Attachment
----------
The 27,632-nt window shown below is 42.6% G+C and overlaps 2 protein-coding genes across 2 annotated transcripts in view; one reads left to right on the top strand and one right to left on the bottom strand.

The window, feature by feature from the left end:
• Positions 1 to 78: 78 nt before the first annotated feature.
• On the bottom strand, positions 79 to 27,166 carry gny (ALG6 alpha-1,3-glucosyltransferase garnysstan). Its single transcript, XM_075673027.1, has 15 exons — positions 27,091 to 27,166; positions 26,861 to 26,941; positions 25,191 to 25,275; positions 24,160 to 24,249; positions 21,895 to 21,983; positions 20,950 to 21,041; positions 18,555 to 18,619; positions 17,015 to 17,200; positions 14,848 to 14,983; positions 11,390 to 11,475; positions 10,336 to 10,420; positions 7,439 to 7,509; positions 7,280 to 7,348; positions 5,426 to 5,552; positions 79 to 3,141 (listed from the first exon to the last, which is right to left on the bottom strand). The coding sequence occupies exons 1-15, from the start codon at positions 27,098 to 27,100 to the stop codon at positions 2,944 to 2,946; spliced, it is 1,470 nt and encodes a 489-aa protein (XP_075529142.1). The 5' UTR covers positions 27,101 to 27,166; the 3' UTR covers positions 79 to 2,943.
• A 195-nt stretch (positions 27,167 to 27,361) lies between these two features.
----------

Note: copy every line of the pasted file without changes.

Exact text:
The 27,632-nt window shown below is 42.6% G+C and overlaps 2 protein-coding genes across 2 annotated transcripts in view; one reads left to right on the top strand and one right to left on the bottom strand.

The window, feature by feature from the left end:
• Positions 1 to 78: 78 nt before the first annotated feature.
• On the bottom strand, positions 79 to 27,166 carry gny (ALG6 alpha-1,3-glucosyltransferase garnysstan). Its single transcript, XM_075673027.1, has 15 exons — positions 27,091 to 27,166; positions 26,861 to 26,941; positions 25,191 to 25,275; positions 24,160 to 24,249; positions 21,895 to 21,983; positions 20,950 to 21,041; positions 18,555 to 18,619; positions 17,015 to 17,200; positions 14,848 to 14,983; positions 11,390 to 11,475; positions 10,336 to 10,420; positions 7,439 to 7,509; positions 7,280 to 7,348; positions 5,426 to 5,552; positions 79 to 3,141 (listed from the first exon to the last, which is right to left on the bottom strand). The coding sequence occupies exons 1-15, from the start codon at positions 27,098 to 27,100 to the stop codon at positions 2,944 to 2,946; spliced, it is 1,470 nt and encodes a 489-aa protein (XP_075529142.1). The 5' UTR covers positions 27,101 to 27,166; the 3' UTR covers positions 79 to 2,943.
• A 195-nt stretch (positions 27,167 to 27,361) lies between these two features.